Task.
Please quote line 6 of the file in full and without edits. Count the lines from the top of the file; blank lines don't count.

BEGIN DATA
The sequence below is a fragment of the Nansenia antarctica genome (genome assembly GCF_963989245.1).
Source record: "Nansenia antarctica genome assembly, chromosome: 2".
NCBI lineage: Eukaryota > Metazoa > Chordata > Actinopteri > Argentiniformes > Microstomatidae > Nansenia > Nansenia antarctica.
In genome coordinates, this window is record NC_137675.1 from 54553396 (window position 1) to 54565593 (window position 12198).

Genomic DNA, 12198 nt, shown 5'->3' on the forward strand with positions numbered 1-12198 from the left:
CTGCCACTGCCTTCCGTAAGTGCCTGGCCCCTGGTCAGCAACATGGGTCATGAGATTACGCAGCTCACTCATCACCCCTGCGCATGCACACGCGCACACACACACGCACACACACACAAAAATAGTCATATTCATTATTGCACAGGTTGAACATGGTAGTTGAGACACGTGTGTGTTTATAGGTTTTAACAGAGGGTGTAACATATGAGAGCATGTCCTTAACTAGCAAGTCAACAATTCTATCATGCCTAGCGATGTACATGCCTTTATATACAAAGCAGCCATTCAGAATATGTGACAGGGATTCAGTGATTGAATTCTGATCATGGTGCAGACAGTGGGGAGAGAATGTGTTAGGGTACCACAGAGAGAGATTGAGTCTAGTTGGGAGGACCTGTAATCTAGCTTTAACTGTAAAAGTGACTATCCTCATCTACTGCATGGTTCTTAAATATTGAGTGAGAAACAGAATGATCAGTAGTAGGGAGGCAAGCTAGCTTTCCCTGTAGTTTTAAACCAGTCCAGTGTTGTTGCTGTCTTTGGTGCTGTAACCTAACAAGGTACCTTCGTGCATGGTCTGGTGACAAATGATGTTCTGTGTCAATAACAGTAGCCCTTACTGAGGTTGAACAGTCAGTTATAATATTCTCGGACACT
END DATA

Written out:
CTGCCACTGCCTTCCGTAAGTGCCTGGCCCCTGGTCAGCAACATGGGTCATGAGATTACGCAGCTCACTCATCACCCCTGCGCATGCACACGCGCACACACACACGCACACACACACAAAAATAGTCATATTCATTATTGCACAGGTTGAACATGGTAGTTGAGACACGTGTGTGTTTATAGGTTTTAACAGAGGGTGTAACATATGAGAGCATGTCCTTAACTAGCAAGTCAACAATTCTATCATGCCTAGCGATGTACATGCCTTTATATACAAAGCAGCCATTCAGAATATGTGACAGGGATTCAGTGATTGAATTCTGATCATGGTGCAGACAGTGGGGAGAGAATGTGTTAGGGTACCACAGAGAGAGATTGAGTCTAGTTGGGAGGACCTGTAATCTAGCTTTAACTGTAAAAGTGACTATCCTCATCTACTGCATGGTTCTTAAATATTGAGTGAGAAACAGAATGATCAGTAGTAGGGAGGCAAGCTAGCTTTCCCTGTAGTTTTAAACCAGTCCAGTGTTGTTGCTGTCTTTGGTGCTGTAACCTAACAAGGTACCTTCGTGCATGGTCTGGTGACAAATGATGTTCTGTGTCAATAACAGTAGCCCTTACTGAGGTTGAACAGTCAGTTATAATATTCTCGGACACT